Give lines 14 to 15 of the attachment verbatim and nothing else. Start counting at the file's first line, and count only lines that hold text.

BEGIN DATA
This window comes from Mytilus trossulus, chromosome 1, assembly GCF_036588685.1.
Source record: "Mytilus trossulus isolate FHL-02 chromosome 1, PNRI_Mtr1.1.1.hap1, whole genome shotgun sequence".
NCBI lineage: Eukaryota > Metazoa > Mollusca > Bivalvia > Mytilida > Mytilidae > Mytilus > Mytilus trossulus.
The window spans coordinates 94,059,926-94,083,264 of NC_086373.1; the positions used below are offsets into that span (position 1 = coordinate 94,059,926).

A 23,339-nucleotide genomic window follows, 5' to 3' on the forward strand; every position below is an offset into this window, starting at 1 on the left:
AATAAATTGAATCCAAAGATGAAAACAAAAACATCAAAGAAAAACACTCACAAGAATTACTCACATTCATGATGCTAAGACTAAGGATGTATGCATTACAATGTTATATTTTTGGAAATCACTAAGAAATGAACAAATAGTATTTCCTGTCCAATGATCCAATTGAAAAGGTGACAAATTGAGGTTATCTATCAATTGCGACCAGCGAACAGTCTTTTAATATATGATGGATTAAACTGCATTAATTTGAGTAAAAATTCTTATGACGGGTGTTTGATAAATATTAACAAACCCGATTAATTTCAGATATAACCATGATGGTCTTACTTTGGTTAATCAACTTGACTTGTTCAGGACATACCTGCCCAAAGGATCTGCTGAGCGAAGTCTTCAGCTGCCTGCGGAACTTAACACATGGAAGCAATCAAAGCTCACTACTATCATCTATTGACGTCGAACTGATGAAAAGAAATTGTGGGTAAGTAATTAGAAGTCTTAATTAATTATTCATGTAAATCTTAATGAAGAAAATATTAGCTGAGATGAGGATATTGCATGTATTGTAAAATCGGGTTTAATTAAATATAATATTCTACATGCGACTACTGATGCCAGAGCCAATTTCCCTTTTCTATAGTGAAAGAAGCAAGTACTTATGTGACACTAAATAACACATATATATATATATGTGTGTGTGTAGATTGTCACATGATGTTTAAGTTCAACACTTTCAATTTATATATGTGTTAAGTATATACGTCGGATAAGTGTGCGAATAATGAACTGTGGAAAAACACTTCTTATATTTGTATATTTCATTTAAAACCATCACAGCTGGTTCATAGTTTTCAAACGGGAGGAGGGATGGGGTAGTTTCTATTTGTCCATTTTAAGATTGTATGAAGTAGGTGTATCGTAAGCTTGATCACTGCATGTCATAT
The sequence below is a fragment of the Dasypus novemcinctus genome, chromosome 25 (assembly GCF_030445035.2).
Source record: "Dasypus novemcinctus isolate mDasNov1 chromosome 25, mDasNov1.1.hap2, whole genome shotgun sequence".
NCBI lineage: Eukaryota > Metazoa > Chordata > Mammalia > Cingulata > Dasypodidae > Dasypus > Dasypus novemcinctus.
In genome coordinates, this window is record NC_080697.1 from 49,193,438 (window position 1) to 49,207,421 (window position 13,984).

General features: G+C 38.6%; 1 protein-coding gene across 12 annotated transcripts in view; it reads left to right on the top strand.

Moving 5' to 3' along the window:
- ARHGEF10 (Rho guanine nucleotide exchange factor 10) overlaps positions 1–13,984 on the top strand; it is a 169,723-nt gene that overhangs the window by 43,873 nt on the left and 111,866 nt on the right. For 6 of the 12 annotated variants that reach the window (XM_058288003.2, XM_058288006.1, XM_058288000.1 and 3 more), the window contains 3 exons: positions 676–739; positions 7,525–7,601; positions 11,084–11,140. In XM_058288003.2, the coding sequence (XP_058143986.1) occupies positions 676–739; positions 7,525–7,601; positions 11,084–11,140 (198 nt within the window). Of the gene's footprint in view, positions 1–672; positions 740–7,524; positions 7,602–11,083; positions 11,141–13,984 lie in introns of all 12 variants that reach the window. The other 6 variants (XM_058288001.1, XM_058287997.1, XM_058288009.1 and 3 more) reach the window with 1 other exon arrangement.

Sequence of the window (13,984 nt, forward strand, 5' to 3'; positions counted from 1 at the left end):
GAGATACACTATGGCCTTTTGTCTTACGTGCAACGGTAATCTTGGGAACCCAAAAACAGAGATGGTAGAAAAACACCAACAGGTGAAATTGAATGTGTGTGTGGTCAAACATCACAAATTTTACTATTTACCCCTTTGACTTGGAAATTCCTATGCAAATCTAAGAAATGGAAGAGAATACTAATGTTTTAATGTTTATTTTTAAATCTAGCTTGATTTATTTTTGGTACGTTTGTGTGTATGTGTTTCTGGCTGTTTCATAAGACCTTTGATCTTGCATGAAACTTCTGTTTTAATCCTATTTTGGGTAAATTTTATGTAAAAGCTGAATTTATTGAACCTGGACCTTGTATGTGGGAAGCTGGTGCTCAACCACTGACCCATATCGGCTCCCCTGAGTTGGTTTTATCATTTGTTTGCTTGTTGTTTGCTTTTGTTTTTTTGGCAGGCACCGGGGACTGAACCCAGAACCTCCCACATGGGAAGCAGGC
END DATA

Sequence of the window (13,984 nt, forward strand, 5' to 3'; positions counted from 1 at the left end):
GAGATACACTATGGCCTTTTGTCTTACGTGCAACGGTAATCTTGGGAACCCAAAAACAGAGATGGTAGAAAAACACCAACAGGTGAAATTGAATGTGTGTGTGGTCAAACATCACAAATTTTACTATTTACCCCTTTGACTTGGAAATTCCTATGCAAATCTAAGAAATGGAAGAGAATACTAATGTTTTAATGTTTATTTTTAAATCTAGCTTGATTTATTTTTGGTACGTTTGTGTGTATGTGTTTCTGGCTGTTTCATAAGACCTTTGATCTTGCATGAAACTTCTGTTTTAATCCTATTTTGGGTAAATTTTATGTAAAAGCTGAATTTATTGAACCTGGACCTTGTATGTGGGAAGCTGGTGCTCAACCACTGACCCATATCGGCTCCCCTGAGTTGGTTTTATCATTTGTTTGCTTGTTGTTTGCTTTTGTTTTTTTGGCAGGCACCGGGGACTGAACCCAGAACCTCCCACATGGGAAGCAGGC